Arab Strap have returned to give us a dark, brooding album laden with complex subject matter and refreshingly original lyrics.
Sixteen years after their last record, Aidan Moffat and Malcolm Middleton, a.k.a. Arab Strap, are back, releasing their first studio album since their reform in 2016. In an interview with The Guardian last year, Middleton stated how “there’s no point getting back together to release mediocrity” – and it’s safe to say that this album is anything but mediocre. “It’s about hopelessness and darkness but in a fun way,” says Moffat, and he’s right.
The tracks are gritty and unapologetic as they address themes ranging from sex to addiction to racism using a combination of pulsing guitar lines and soaring strings. Moffat continues: “The general theme of the album is what people turn to in times of need, and how they can hide in the night.”
The record opens with The Turning of Our Bones, a song that draws the listener into a trance with its oscillating drumbeats, spellbinding strings and ominous-sounding chorus which is made even more authentic by Moffat’s semi-sung vocals. Meanwhile, the irregular beat and looping guitar in Compersion, Pt. 1 enhances the song’s candid lyrics: “I have seen all the ways your shrinking body works / The successes and the failures, all its kinks and quirks / I’ve smelled its every scent, I’ve heard it’s every sound / Now open up your heart if there’s enough to go around.”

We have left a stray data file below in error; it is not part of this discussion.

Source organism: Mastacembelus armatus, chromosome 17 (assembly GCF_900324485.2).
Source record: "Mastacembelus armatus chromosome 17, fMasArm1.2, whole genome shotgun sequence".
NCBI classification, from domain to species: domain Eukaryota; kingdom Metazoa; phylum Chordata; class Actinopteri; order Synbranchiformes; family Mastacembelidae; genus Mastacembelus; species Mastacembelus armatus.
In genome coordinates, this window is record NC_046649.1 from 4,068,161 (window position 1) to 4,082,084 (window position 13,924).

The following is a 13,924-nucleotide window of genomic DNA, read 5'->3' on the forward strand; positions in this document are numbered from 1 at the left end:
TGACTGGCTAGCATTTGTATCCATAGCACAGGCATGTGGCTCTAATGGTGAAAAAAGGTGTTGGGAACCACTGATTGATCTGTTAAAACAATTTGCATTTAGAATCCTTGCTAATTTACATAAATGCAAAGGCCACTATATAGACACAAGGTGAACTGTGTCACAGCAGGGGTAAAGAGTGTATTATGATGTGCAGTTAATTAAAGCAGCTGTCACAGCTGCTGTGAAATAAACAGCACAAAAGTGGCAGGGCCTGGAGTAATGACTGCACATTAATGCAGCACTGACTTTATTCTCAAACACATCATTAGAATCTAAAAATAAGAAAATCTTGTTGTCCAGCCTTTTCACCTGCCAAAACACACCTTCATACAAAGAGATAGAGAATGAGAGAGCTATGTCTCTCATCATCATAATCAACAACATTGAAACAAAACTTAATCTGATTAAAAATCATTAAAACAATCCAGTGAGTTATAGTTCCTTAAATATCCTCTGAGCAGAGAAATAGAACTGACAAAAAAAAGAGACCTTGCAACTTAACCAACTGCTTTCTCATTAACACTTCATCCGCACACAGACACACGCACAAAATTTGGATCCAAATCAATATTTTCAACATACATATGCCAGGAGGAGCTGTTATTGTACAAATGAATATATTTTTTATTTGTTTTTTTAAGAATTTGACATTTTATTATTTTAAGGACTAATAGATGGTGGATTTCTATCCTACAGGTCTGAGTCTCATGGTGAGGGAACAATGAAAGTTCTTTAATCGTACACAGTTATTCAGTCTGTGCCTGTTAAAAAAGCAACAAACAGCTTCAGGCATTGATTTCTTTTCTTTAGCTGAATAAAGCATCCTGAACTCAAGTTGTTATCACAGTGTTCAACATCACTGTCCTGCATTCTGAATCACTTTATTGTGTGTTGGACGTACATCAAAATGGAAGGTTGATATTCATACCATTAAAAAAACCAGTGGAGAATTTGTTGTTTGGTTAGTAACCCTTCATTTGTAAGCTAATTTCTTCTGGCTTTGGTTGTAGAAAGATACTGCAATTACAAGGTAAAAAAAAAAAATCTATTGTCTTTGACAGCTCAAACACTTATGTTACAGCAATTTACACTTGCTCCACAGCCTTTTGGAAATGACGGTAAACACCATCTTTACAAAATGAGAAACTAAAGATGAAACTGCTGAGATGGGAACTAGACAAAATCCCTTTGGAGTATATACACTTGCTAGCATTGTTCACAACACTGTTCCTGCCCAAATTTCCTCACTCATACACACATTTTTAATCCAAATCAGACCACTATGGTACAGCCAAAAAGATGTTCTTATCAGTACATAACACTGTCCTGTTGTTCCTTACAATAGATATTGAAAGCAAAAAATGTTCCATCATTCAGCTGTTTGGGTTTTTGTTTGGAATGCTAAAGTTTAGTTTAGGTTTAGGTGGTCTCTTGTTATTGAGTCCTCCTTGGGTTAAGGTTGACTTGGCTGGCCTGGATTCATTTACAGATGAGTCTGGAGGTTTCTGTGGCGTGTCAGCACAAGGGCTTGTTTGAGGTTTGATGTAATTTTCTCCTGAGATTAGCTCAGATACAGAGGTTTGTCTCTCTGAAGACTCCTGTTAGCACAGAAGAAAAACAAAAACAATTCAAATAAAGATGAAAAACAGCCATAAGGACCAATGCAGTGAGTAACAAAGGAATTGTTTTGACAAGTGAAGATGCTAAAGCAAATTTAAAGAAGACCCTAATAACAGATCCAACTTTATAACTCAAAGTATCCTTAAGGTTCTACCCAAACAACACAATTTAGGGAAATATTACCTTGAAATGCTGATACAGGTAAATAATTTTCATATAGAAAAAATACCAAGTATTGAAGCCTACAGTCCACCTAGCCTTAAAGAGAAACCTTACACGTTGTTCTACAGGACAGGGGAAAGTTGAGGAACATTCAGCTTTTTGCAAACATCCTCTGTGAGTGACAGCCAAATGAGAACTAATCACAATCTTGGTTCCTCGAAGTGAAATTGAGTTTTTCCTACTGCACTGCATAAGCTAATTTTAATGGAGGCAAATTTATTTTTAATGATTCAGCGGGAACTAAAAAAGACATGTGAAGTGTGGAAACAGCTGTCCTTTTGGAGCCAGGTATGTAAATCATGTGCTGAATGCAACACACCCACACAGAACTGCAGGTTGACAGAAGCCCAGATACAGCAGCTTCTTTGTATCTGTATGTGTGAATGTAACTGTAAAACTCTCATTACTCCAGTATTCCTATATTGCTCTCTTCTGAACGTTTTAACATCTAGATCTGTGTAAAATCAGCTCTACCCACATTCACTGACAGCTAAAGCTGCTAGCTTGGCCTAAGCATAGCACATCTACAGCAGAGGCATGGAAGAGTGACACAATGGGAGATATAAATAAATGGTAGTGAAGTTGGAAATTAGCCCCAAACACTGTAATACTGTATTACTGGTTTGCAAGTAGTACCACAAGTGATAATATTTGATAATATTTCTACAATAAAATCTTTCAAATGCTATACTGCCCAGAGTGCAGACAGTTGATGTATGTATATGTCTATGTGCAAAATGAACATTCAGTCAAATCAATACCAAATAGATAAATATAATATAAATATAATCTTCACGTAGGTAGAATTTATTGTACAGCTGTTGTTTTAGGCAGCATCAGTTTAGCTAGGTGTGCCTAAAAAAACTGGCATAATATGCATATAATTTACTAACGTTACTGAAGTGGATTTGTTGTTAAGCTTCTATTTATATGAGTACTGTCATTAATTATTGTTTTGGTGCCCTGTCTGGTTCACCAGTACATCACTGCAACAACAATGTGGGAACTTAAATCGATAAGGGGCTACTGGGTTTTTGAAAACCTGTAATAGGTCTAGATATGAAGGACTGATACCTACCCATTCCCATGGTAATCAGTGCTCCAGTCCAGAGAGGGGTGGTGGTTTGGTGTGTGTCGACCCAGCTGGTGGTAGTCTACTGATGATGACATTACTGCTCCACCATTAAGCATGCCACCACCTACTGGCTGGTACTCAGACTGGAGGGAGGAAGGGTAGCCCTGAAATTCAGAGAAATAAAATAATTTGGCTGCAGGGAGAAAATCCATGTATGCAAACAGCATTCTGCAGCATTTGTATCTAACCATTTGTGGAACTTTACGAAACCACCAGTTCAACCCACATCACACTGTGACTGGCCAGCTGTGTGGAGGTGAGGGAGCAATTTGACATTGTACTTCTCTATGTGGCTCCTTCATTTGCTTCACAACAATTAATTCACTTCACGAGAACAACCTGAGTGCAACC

Perhaps the bleakest track on the album is Tears On Tour, with synthesisers that are just as mournful as the lyrics: “What would you call the opposite of a comedian? / Whatever it is, that’s what I wanted to be … The audience would join me in a long collective cry / We would all weep together as one.” Elsewhere, Kebabylon hits us with wailing, winding saxophone lines after the chorus, a little reminiscent of that in David Bowie’s Dollar Days, and the strings make their finest appearance in I Was Once a Weak Man, which has a slightly different atmosphere compared to the rest of the tracks.
Musically, some of the songs in As Days Get Dark do occasionally risk blurring into one another, but the lyrics stand out enough to make up for it. The album is certainly dismal, but in a way that will make listeners want to listen to it more than once.